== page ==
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Couple seeks help after taking in 3 children at center of drug case

(KSL TV)


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SALT LAKE CITY — Last week, an Elk Ridge couple were arrested after detectives accused them of giving their newborn daughter crushed pain medication in the hospital to allegedly hide the baby's drug addiction from medical staff.

Colby Glen Wilde, 29, and Lacey Dawn Christenson, 26, were arrested last month after police say Wilde was caught shoplifting at a Walmart and Christenson was booked on an outstanding warrant.

With their parents behind bars, the couple's three children — ages 4, 2, and 3 months old — were bound for foster care, with no guarantee of staying together. Christenson's 9-year-old son was heading to his biological father's home in Eagle Mountain.

But on the car ride to pick up the boy from the Utah Division of Child and Family Services, Stetson Steele and his wife, Sami, decided to step in and help the other three children.

"We went from no kids full-time to four kids full-time," Sami Steele said Monday. "It’s been great, but it’s definitely been a challenge."

The couple has been caring for their son and the three kids since late June when Wilde and Christenson were first arrested.

The case worker was astonished when the Steeles said they wanted to take in all three kids.

"We couldn’t separate them," Sami Steele said, adding that the 9-year-old played a big role in taking care his younger siblings and didn't want to leave them behind.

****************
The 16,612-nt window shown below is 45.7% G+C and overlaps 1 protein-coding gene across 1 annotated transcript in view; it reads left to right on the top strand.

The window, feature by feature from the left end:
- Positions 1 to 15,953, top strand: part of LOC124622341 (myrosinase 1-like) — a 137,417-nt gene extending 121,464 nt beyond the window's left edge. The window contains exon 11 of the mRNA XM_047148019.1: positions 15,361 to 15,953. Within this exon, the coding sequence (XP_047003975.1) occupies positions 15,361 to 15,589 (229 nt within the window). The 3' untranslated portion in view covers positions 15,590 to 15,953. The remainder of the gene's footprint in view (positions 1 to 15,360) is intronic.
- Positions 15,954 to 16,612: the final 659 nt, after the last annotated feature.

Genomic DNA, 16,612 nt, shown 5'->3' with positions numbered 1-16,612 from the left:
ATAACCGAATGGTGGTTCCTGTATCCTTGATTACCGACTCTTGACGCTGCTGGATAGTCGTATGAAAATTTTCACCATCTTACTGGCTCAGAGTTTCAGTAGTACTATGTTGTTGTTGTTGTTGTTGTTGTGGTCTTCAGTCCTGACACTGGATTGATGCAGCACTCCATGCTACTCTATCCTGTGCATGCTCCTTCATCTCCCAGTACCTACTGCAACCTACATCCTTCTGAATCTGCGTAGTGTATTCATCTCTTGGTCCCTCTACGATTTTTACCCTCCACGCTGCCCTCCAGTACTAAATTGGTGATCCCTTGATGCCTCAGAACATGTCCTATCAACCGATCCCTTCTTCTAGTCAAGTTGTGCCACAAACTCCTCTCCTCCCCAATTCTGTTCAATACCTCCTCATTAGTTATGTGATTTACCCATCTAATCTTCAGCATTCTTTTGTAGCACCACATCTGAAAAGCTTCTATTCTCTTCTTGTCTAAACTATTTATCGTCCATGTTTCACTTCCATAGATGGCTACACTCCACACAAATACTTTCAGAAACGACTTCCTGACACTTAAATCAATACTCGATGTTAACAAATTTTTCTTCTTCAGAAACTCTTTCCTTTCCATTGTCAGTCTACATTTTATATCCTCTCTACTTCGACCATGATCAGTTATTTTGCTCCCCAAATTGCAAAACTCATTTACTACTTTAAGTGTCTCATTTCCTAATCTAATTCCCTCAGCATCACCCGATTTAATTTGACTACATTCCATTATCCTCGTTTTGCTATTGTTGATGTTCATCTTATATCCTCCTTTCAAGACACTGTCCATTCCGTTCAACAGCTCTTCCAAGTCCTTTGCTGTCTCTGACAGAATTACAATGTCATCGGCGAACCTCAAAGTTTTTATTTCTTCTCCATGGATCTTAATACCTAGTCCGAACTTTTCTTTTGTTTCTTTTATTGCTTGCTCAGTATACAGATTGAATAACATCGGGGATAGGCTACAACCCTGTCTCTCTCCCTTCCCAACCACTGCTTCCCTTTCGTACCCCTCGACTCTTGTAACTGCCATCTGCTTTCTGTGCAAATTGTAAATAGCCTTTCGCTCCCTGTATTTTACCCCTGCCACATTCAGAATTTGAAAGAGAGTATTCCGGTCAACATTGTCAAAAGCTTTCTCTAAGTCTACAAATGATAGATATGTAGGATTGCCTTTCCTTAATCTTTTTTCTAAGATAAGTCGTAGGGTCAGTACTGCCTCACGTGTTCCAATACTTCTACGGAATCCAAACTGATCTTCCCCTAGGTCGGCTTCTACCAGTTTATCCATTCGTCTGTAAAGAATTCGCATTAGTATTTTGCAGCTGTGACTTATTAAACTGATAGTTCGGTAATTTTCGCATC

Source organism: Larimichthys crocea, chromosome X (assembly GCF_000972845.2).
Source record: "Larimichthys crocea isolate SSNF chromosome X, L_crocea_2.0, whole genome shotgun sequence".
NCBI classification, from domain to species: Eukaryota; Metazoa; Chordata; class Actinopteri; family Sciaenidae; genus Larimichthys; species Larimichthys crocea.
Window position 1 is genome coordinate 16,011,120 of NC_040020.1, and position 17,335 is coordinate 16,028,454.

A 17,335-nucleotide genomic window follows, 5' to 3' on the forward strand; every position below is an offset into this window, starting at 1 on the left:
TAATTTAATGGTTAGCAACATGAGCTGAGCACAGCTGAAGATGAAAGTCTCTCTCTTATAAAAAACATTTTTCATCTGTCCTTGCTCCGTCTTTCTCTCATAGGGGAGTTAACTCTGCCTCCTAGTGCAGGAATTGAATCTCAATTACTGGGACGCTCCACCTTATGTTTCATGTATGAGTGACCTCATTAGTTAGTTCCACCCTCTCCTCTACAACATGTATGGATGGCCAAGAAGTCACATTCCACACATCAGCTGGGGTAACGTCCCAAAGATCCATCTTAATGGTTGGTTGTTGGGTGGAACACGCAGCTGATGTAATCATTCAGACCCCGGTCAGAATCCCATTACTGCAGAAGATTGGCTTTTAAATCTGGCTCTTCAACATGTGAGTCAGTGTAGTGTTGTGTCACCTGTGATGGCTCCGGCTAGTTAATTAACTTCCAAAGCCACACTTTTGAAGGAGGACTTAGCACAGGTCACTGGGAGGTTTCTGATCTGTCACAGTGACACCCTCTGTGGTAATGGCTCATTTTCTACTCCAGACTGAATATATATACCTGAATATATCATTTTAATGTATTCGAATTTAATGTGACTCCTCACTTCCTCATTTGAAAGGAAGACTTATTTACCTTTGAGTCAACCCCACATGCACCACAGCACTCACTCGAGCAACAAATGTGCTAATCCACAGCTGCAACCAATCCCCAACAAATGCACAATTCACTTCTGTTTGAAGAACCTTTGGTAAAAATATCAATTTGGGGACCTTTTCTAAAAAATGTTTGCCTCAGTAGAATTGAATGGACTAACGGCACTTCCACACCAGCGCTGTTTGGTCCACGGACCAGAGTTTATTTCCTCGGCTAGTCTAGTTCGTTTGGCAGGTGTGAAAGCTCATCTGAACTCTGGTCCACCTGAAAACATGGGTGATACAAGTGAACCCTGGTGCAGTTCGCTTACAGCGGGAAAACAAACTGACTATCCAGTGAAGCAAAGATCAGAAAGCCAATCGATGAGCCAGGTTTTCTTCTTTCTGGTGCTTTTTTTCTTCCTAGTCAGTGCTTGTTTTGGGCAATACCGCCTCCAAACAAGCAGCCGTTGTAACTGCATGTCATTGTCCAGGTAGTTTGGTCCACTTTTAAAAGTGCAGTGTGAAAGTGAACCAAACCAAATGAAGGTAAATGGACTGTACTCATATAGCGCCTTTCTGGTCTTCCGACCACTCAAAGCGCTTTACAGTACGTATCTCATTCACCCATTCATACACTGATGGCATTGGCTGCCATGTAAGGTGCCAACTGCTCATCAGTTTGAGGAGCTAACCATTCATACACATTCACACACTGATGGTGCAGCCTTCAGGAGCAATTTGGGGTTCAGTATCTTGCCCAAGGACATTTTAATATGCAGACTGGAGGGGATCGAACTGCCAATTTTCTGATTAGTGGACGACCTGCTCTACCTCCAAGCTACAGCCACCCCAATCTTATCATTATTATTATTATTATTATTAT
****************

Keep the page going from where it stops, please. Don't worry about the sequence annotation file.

The two young boys and the infant girl all tested positive for methamphetamine following the arrests of Wilde and Christenson in June, said Utah County Sheriff's Sgt. Spencer Cannon. The infant also allegedly tested positive for heroin and morphine. The 9-year-old did not test positive for drugs.

"It's a disturbing case, to say the least. You have a situation where four young children, three of them under age 5, who should be growing up in a nurturing, loving, caring, environment and protected from harm, are being harmed by those who should be providing that environment," Cannon said last week. "These parents needed help, there's no doubt about that."

The three younger children, including the infant, still struggle with drug withdrawal symptoms, including rashes, irritability and not eating enough or eating too much, according to the Steeles. The kids also show signs of developmental delay.

"Terrible, tragic things could have happened to these kids," Sami Steele said. "These kids are affected for life because of drugs."

The baby girl had signs of dehydration when the Steeles brought her home, and Sami Steele said she had to watch for shaken baby syndrome from when police say Wilde dropped the baby while trying to escape Walmart after shoplifting. The infant had bruising on the back of her head from the incident.

But the infant has gained 4 ½ pounds since the Steeles took her in. The other kids are comfortable and doing well in their new home.

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The 9-year-old said the children would often wake up alone at night and Wilde and Christenson would be gone.